Born in 1981, Nora Waldstätten has already worked both nationally and internationally, in all kinds of productions and genres. Ahead of the release of the latest movie-length episode in the crime film series Die Toten vom Bodensee (The dead from Lake Constance) on ZDF in May, Discover Germany found out about her fascination with acting, her approach to the series and her hopes for the future.

What was your initial fascination and how does acting captivate you today?

N. Waldstätten: At six years old, I first stood on stage and was immediately excited by the magical world of the theatre. I thought I’d become a ballerina, but after a couple of years with the children’s ballet I was offered my first speaking part, I had a light bulb moment:I wanted
to become an actress. Until then I could only express myself with my body, but the entrance of language opened a new world for me. To date, I’m animated by the profession and the fact, that one can tell stories within a team and hopefully move people with it.

What characterises a project, you are interested in? What do you hope for in your directors?
N. Waldstätten: The script and the role I’m offered is obviously the basis. And when I notice, while reading, that the piece opens up mental and emotional realms, it’s already almost done for me. And when wonderful directors like Olivier Assayas or David Schalko direct, one can only be thankful. Both directors inhabit the ability, Josef Hader by the way, too, to create a uniquely creative atmosphere. They put huge trust in you and value each of your ideas and proposals. For me, that’s the ideal way of working as every person, the whole team, thrives and grows beyond expectations.

In May, the new episode of Die Toten vom Bodensee will be released. Describe your character, investigator Hannah Zeiler, and give us a peek into the story.

N. Waldstätten: The new episode revolves around a bride, who is found dead on her wedding day. Artfully draped, she lies in a cormorant reserve. Is that a first clue or was it a revenge murder? As a child, Hannah had a traumatic experience. Her mother died during a tragedy at sea and her father vanished. She survived and had to live with the breach. Her basic trust in life is broken, everything which was familiar is gone. The experience changed her into a very controlled person, relying on logic more than on feeling or even life. However, beneath all of this, there is a high sensibility and longing for connection. Through working with her colleague Oberländer she is more and more forced to open up and trust. And he is not disappointing her. She notices that she can rely on him and therefore on life, too. To play this careful development, this evermore opening human being, who is still constrained by her habits, is very thrilling work.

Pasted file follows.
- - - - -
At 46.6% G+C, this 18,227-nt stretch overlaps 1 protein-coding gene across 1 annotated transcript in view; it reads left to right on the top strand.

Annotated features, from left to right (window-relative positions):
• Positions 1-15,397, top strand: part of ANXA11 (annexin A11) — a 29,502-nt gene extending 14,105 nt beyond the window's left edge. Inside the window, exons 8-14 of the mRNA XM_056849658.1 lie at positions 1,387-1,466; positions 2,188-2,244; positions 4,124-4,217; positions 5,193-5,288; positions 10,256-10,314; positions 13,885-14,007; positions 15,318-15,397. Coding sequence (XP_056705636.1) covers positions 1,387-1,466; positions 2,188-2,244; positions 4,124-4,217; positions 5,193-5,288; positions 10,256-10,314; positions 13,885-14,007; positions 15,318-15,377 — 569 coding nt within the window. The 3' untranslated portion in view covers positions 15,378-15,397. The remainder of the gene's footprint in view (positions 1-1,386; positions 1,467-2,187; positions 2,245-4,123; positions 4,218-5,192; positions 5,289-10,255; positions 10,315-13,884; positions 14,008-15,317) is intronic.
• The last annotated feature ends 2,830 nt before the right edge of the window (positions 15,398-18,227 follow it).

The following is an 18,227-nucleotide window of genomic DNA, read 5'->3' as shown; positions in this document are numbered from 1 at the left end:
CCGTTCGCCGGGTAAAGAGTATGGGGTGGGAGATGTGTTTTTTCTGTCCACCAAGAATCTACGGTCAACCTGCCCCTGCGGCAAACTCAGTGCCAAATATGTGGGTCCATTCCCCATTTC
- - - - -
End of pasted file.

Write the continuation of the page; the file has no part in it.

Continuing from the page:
Hannah Zeiler has her very own dynamic. How do you portray the different traits?

N. Waldstätten: Her special dynamic for me is her fragmentation between trust and fear. Fear, to be disappointed of life and hurt. As an actress, my desire is to portray this inner struggle, let more and more light shine through the fragile wall and show her in the process of opening. Episode for episode, I’m trying to strip away parts of her armour.

Formerly, you were known as Nora von Waldstätten, but recently you got rid of the von, how come?

N. Waldstätten: I’ve wrangled with the vonfor a couple of years. At 19,I had the idea to take that alias, because I thought it had a beautiful sound. In the naiveite of my age I didn’t expect the additional impact of the name. Lately, I noticed more and more that it conjured wrong images and ideas, which have nothing to do with who and how I am or how I grew up.

In acting you’ve already achieved a lot. What are dreams, wishes and hopes, you have for the future?

N. Waldstätten: I still dream of learning to play guitar, of travelling with the Trans-Siberian railway from Novosibirsk to Vladivostok, of spending time in France and gourmandising through delicious restaurants while there. And I hope that we humans will be able to take better care of us, our fellow people and the world at large.

TEXT: THOMAS SCHROERS | PHOTO © ROWBOAT, PIETRO DOMENIGG

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